244 Lord Cranborne, U.K. Secretary of State for Dominion Affairs, to Commonwealth Government

Cablegram 4 LONDON, 3 January 1941, 7.30 p.m.



With reference to Commonwealth telegram of 14th December, 649 [1], and New Zealand telegram No. 519 [2], arrangements proposed by the Commonwealth Government are desired by General de Gaulle. [3]

His Majesty's Government in the United Kingdom agree to the suggestion that assurance should be given forthwith to New Caledonia and Tahiti that necessary funds will be made available for raising and training of men, without prejudice to the final allocation of costs between His Majesty's Governments in the United Kingdom, Commonwealth of Australia, and New Zealand. It is assumed that such assurance on behalf of the three Governments will be given by His Majesty's Government in the Commonwealth of Australia and that necessary funds will be advanced by His Majesty's Government in the Commonwealth of Australia in the first instance to the local administrations.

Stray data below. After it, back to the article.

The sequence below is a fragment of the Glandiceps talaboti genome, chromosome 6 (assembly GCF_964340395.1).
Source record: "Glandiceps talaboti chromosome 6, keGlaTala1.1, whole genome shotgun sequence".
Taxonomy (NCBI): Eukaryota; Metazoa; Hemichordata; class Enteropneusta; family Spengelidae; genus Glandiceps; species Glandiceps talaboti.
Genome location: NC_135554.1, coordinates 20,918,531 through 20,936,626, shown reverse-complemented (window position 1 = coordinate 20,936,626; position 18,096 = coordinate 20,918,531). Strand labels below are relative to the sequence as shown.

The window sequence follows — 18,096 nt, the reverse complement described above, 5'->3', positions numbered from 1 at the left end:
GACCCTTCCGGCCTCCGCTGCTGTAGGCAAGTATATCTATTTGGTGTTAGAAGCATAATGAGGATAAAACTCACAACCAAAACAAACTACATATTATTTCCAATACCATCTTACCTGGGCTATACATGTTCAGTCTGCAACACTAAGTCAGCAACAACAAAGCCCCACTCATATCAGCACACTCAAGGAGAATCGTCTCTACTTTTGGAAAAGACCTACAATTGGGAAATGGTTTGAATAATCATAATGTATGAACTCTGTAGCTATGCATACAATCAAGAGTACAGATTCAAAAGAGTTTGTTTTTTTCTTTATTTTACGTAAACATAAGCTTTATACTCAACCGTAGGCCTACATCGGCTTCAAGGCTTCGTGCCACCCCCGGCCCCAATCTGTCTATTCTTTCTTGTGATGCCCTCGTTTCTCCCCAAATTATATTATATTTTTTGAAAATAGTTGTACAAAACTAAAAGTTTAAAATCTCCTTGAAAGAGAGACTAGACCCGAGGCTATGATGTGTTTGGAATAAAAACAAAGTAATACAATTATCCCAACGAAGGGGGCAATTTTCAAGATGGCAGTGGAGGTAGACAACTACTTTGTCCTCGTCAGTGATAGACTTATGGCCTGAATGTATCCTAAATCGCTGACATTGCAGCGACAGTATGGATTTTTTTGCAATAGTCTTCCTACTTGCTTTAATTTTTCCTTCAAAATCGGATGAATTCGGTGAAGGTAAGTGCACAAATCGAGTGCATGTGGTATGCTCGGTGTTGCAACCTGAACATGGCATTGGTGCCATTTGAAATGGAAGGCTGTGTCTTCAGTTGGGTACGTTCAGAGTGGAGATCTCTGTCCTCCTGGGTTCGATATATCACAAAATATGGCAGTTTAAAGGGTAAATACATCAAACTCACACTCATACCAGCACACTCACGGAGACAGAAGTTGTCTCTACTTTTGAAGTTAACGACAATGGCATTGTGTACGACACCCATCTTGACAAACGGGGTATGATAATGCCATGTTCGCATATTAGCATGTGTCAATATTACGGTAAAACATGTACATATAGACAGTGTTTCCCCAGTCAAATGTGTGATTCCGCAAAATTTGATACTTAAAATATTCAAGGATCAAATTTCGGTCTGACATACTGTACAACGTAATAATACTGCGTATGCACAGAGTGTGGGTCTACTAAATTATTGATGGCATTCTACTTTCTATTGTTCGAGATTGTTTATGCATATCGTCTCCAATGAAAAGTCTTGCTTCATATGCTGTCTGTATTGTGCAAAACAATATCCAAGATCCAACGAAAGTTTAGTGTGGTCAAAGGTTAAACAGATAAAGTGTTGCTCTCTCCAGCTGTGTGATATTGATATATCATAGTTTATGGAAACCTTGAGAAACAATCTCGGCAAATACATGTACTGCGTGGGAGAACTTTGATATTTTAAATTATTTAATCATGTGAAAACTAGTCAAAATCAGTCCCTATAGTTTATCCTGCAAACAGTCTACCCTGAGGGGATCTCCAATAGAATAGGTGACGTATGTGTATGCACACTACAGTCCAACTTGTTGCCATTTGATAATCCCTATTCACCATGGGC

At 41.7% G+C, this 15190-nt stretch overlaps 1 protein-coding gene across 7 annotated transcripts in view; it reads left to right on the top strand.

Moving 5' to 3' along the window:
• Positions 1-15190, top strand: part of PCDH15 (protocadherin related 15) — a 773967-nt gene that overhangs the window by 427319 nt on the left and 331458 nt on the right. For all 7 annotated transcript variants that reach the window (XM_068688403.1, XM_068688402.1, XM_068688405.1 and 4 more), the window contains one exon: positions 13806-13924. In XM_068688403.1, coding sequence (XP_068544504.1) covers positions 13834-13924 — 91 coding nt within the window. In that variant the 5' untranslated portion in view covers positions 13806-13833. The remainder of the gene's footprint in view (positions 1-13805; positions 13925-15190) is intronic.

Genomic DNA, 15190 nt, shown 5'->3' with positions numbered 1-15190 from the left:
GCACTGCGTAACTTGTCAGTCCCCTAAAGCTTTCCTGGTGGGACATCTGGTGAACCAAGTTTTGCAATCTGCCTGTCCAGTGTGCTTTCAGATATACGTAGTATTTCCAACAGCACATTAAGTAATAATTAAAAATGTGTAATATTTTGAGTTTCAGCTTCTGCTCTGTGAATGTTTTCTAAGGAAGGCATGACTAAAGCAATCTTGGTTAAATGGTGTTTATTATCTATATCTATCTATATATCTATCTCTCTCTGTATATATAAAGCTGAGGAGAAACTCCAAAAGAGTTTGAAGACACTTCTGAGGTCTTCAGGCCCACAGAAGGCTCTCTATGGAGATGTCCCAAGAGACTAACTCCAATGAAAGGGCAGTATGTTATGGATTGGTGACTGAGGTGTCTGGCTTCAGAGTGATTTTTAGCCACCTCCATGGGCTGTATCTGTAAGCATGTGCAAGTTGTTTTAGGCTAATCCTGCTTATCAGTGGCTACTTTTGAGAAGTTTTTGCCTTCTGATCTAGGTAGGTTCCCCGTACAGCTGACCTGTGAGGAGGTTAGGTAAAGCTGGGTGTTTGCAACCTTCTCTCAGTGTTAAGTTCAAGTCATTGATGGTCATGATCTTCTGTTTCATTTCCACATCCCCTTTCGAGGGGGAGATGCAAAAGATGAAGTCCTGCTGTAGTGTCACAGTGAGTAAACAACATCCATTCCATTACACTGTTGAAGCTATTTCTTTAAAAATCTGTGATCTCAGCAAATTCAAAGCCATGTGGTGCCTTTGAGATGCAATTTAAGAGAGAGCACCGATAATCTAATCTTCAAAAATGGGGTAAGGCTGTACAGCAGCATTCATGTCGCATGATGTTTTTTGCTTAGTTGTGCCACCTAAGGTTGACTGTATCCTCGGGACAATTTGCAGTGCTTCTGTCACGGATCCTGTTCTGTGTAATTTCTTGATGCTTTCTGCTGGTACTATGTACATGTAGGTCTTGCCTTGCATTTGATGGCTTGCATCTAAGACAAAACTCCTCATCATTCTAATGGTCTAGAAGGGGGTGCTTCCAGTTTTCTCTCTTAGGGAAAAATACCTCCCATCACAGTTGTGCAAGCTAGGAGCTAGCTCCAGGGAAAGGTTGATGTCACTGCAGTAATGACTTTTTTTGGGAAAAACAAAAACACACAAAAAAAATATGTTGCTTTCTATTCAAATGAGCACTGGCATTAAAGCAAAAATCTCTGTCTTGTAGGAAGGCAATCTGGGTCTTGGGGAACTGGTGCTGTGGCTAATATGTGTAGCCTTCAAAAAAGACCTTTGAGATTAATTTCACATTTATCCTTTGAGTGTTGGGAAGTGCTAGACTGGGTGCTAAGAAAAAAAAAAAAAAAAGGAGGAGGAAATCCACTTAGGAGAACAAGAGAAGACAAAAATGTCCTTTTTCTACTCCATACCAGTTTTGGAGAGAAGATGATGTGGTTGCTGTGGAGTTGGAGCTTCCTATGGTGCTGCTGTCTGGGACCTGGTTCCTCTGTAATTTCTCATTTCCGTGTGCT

United Kingdom Government would also agree to similar action in respect of matter referred to in paragraph 2 of Commonwealth telegram 649 and in respect of any other necessary expenditure in New Caledonia and Tahiti subject to satisfactory arrangement as to points raised in the third and last paragraph(s) of New Zealand telegram 519. [4] It is assumed that the Commonwealth Government will telegraph their proposals with regard to these points to the United Kingdom and New Zealand Governments in due course.

We regret the delay on our part and hope that it may now be possible to give the proposed assurance to Sautot forthwith as de Gaulle is anxious that the recruits should proceed quickly.

1 Document 224.

2 Not found on Commonwealth Govt files. It was presumably in similar terms to an unnumbered cablegram received in Canberra from the N.Z. Govt on 20 December (on file AA:A816, 19/311/96). The N.Z. Govt agreed that Australia should assume primary responsibility for the defence of New Caledonia and Tahiti, but that New Zealand should remain responsible for assisting Tahiti in civilian matters; some difficulty was, however, foreseen in distinguishing between civil and military liabilities.

3 Leader of the Free French movement.

4 This referred to the question of the ultimate apportioning of costs incurred in assisting French colonies in the Pacific.

[AA:A3195, 1941, 1.0153]